Computer Literacy Program – Class 5 – Maintenance
|Ryan will do more thorough posts about the curriculum, the activities, and the effectiveness of the program when all the classes are complete on ideonexus.com. These are just my own personal recaps and memories.|
The fifth class for the Computer Literacy Program was on “Maintenance”. The day of class, Tropical Storm Ida came through Elizabeth City and flooded our street. Schools and events were canceled across the region. And yet, we still had 11 out of our 12 students show up! (To be fair, a majority of them were already over at the house precisely because schools were canceled).
This class was a pretty busy one because we had hands-on activities throughout. We started off by checking for and installing new Windows Updates. Next we showed them how to check their hard drive for errors. Check Disk took a while (particularly for the student who had infected his system with Malware two weeks ago by visiting some no-no sites), but while they waited the kids still managed to find stuff to laugh and smile about.
Believe it or not— the defrag section was quite fun. Ryan explained it using a collection of comic books. At first, his Atomic Robo collection was dispersed among his other comic books, making it slower and harder for him to find all the issues. After “defragging” his comic book collection, all the Atomic Robo comics were together and easier to retrieve.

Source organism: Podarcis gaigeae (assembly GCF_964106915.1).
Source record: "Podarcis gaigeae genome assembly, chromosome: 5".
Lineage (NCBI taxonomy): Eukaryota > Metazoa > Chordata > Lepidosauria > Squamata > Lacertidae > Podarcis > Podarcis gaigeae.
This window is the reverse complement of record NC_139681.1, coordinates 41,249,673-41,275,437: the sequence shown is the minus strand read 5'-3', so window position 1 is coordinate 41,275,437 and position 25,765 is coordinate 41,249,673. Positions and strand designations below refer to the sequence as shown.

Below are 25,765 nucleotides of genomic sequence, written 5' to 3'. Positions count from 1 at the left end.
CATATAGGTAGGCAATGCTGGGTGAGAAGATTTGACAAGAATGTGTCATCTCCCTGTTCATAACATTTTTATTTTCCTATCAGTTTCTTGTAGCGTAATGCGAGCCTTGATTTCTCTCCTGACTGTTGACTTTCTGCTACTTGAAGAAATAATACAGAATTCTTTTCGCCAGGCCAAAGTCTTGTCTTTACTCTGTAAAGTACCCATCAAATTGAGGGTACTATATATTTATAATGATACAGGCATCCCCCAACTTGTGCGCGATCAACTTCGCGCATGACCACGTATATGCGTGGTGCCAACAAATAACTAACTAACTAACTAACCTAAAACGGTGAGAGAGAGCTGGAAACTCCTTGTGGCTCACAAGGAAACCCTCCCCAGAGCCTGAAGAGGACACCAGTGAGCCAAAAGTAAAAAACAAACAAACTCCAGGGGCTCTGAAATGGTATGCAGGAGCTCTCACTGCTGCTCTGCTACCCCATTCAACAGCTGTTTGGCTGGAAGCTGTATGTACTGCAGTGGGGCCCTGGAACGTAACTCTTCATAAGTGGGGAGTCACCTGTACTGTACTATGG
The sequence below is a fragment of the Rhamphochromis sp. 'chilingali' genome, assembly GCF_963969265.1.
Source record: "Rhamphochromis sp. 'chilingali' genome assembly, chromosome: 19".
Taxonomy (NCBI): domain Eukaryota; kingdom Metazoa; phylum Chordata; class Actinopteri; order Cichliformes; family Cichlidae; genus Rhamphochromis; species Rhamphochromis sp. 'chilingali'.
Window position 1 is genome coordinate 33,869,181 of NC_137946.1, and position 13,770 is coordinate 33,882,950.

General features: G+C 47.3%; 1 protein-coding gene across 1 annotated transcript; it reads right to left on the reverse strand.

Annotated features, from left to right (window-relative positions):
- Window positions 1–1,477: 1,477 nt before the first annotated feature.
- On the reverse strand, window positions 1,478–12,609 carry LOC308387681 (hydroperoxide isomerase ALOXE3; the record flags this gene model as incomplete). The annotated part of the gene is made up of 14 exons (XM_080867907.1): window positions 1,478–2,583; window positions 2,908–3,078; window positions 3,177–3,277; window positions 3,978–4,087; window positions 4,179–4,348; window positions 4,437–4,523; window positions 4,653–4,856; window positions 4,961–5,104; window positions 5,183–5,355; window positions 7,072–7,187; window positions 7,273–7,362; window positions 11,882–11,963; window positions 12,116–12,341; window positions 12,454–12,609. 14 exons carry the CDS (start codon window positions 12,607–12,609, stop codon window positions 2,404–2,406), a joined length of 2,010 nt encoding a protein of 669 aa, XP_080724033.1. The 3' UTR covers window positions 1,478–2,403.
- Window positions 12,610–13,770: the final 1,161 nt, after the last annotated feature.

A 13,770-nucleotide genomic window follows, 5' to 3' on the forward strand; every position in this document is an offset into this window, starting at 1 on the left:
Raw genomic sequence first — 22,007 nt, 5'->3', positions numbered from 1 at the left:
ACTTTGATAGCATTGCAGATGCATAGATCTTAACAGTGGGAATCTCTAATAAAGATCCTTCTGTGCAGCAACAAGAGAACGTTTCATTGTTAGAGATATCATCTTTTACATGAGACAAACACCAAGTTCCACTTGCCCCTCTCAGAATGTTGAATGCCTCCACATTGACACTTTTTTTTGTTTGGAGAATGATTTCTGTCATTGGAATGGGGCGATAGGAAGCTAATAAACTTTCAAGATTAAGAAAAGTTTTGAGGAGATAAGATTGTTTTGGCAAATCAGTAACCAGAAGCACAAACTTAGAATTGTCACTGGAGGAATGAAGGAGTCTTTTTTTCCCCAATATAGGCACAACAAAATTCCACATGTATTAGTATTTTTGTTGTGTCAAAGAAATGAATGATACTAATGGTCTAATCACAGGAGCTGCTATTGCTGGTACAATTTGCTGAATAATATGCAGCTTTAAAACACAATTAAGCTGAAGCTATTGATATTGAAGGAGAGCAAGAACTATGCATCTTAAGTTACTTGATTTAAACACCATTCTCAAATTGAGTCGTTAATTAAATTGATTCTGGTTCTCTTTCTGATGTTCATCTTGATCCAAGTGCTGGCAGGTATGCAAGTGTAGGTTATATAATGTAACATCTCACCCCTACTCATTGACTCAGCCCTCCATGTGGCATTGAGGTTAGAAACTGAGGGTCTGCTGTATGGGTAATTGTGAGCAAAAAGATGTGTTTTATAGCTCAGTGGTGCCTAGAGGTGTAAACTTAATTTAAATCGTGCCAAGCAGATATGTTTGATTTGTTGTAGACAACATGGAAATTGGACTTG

Since their laptops are so new, there is very little on the kids’ hard drives and relatively few fragmented files. But they had just enough to see the process in action.
“I see it!” One girl yelled and pointed at a section that went from red to blue.
Next up we talked about virus scanning and firewalls. As continuing education on file types and extensions, particularly the ones they should not open via email, Ryan introduced them all to a batch file. It was a FORK BOMB! The kids opened it and watch as it recursively called itself over and over and over until their computers crash. I found great amusement in watching all their reactions.
“Oh SNAP!” one boy exclaimed.
During the hands on activities in class, I’m doing a lot of bending over and squatting and pointing to help the kids out. Sometimes when one student figures something out, they lean over and deploy that knowledge to the others around them. It always makes me smile to see them helping each other.
Don’t worry about me becoming obsolete though– I’m still plenty busy!